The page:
I was amazed to discover that people still buy and sell that old Yamaha on eBay for as much as £150. It was a good guitar, and has served me well, since it was first given to me away back in 1978. It's built like a tank and has withstood a fair amount of rough handling without any major injury. Unfortunately it would probably cost £100-£150 to have it re-fretted and the fingerboard repaired or replaced, so I thought the time had come to look for a replacement.
I did my usual thing and embarked on some research into makes and models - Ibanez, Takamine, Freshman, Tanglewood, Taylor (way out of my price range!)...
I saw (and more importantly heard) Newton Faulkner play his hand-built Benjamin guitar and briefly lusted after one - though I have as much chance of ordering and owning one of them as I have of owning a Ferrari!
Tacoma were not even on my radar, until I picked this one up in the guitar shop.
Right away I loved the clean bass sound and the fine and beautifully smooth neck. It just felt right. And it sounded good- even with my playing.
But I wasn't going to make any impulsive decisions (I said to myself) and informed the salesman in the guitar shop that I was going to visit another couple of guitar stores and music shops before I made up my mind.
I left the shop and started walking towards another store - less than half a mile away.
I walked quite quickly to begin with, then found my pace slackening off - not because I was out of breath but because I was getting further away from that guitar which I'd just played. It was calling out to me like a little puppy with irresistibly-appealing big brown eyes! "You know it is me you want!!" "Remember what I felt like in your hands!"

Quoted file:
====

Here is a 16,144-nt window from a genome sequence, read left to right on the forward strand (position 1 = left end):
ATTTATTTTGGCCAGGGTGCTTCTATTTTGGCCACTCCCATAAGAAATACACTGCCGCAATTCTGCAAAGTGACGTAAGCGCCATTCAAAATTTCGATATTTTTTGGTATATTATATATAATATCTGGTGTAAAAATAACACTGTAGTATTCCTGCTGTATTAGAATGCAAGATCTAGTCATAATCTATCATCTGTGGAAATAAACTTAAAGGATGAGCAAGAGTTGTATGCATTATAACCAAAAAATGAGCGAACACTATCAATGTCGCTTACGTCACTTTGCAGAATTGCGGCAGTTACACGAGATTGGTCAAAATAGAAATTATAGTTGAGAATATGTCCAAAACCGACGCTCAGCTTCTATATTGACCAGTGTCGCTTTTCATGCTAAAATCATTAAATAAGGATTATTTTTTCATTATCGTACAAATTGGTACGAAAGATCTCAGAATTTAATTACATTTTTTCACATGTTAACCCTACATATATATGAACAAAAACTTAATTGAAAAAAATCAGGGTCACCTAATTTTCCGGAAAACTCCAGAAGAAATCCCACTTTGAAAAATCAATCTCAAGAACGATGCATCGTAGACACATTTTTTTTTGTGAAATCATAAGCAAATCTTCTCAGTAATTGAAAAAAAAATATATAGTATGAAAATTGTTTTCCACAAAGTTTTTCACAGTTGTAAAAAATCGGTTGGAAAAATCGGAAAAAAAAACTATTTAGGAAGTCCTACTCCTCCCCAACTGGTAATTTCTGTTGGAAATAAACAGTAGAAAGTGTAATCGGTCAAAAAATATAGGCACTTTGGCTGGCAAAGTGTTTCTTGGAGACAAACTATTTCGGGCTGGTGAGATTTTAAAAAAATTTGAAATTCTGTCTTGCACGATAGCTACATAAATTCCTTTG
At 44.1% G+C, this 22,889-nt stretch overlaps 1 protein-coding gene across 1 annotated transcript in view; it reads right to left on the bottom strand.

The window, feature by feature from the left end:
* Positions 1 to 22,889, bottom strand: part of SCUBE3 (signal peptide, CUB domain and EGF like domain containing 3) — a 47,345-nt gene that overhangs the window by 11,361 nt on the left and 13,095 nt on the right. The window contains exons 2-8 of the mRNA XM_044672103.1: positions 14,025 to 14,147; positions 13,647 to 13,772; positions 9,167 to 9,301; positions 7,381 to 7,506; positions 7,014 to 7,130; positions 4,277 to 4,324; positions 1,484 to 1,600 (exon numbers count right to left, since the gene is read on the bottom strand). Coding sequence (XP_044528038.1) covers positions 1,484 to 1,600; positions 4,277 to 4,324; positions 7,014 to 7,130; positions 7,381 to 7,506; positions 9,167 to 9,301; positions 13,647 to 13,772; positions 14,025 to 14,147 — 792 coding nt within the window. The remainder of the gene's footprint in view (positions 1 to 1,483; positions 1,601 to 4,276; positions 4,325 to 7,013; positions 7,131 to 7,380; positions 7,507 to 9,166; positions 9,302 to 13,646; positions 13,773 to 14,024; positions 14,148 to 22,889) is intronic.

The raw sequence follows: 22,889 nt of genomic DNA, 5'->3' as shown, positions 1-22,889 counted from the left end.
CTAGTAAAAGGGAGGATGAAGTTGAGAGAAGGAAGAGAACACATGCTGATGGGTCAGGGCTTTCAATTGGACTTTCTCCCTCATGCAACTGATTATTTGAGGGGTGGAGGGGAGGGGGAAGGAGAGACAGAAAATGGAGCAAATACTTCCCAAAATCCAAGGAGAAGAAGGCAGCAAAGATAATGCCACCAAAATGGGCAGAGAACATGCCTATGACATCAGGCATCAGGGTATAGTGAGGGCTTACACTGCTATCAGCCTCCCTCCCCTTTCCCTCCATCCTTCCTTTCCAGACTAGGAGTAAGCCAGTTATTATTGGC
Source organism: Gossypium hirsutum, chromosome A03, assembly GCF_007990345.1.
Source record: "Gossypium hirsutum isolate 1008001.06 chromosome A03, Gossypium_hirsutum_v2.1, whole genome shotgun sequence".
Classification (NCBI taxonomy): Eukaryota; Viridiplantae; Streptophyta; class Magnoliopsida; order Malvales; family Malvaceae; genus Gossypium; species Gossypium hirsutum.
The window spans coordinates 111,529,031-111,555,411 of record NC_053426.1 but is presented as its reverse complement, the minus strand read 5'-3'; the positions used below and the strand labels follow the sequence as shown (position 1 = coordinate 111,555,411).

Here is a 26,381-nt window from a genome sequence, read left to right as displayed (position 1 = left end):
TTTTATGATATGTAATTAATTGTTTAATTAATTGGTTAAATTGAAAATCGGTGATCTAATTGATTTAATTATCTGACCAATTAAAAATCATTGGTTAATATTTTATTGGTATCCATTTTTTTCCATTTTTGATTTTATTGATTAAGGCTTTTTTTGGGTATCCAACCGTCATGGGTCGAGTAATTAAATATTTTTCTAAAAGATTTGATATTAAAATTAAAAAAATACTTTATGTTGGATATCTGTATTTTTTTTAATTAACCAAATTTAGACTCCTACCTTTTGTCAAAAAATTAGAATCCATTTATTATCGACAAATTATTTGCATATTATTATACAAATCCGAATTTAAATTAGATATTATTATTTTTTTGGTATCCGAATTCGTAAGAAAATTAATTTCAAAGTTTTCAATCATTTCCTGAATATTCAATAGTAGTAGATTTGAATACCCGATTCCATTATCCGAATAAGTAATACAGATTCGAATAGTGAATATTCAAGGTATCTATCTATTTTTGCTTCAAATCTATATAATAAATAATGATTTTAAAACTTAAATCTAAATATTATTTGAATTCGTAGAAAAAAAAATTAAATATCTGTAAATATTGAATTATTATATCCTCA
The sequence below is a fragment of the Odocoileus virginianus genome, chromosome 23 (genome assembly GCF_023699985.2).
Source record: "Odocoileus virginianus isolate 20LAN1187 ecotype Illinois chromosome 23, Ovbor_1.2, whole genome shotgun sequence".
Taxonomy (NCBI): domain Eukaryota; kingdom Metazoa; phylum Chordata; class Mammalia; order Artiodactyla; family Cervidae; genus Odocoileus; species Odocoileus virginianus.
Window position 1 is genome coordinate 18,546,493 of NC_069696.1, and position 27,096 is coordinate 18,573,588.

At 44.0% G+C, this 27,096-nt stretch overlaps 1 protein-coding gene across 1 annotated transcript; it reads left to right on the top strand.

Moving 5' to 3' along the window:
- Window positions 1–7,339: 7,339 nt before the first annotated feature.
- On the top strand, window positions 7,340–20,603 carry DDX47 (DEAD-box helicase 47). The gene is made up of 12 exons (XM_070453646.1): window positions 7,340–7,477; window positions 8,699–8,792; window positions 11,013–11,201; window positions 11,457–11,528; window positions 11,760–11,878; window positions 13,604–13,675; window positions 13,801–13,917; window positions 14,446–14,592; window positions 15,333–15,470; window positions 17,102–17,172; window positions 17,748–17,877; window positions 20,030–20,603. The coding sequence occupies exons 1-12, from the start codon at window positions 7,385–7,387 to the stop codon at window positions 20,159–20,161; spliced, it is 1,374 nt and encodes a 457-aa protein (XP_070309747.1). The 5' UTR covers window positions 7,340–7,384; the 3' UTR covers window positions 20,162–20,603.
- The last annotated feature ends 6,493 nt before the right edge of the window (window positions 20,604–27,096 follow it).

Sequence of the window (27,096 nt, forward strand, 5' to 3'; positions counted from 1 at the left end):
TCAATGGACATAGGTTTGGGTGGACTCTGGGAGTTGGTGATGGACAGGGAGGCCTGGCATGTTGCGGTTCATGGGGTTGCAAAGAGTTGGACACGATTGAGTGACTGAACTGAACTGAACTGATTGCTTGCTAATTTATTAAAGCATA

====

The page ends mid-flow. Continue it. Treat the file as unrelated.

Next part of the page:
So I turned round and walked straight back to the shop and impulsively handed over nearly twice as much as I'd set out to spend.
All of this is a perfect illustration of why shopping and I just don't go together, and why shopping is for me a rare experience.
It's been well said that "the best things in life... are not things."
Well, the thing about any well-made musical instrument is that it is so much more than a thing. It represents possibilities yet to be explored, because any musical instrument is only ever as good as the hands that play it and the mind that controls it.
A bit like our own human lives I suppose.
This was also when I realised that my own guitar-playing hasn't evolved much in the last 25 years. New guitar: new challenge! Learn some new tunes and some new techniques.
Oh - and there's another new challenge. This one won't fit into the boot of my car!
And it's not a Ferrari.

Monday, July 21, 2008

Consider the lilies of the garden

One of my sisters has a fantastic garden.
A few years ago it was little more than a field in the highlands of Scotland. Now it is an oasis of colour and beauty. The transformation is the product of lots of creative imagination and lots and lots of constant hard work.
The whole garden is quite amazing but I usually like to home in on individual plants or objects because there is often as much great beauty and interest to be found in the small things as in the big picture.
The flower photographed above was one of my favourites this 'summer.'
I am no expert (certainly not when it comes to actually WORKING in the garden!) but I believe this may be a variety of Zantedeschia or arum lily. I'd be happy to be corrected by anyone who knows otherwise.
These flowers are not exactly shy and retiring are they? They almost SHOUT at you to notice them. And why not? Even the plant world seems to have its celebrities enjoying their moment of fame.

[Don't forget to click on the picture to see it full size.]

Wednesday, July 09, 2008

Going and Coming

One of the first things I noticed about Trigony House Hotel was the lintel above the main doorway. Carved into the stone were the words: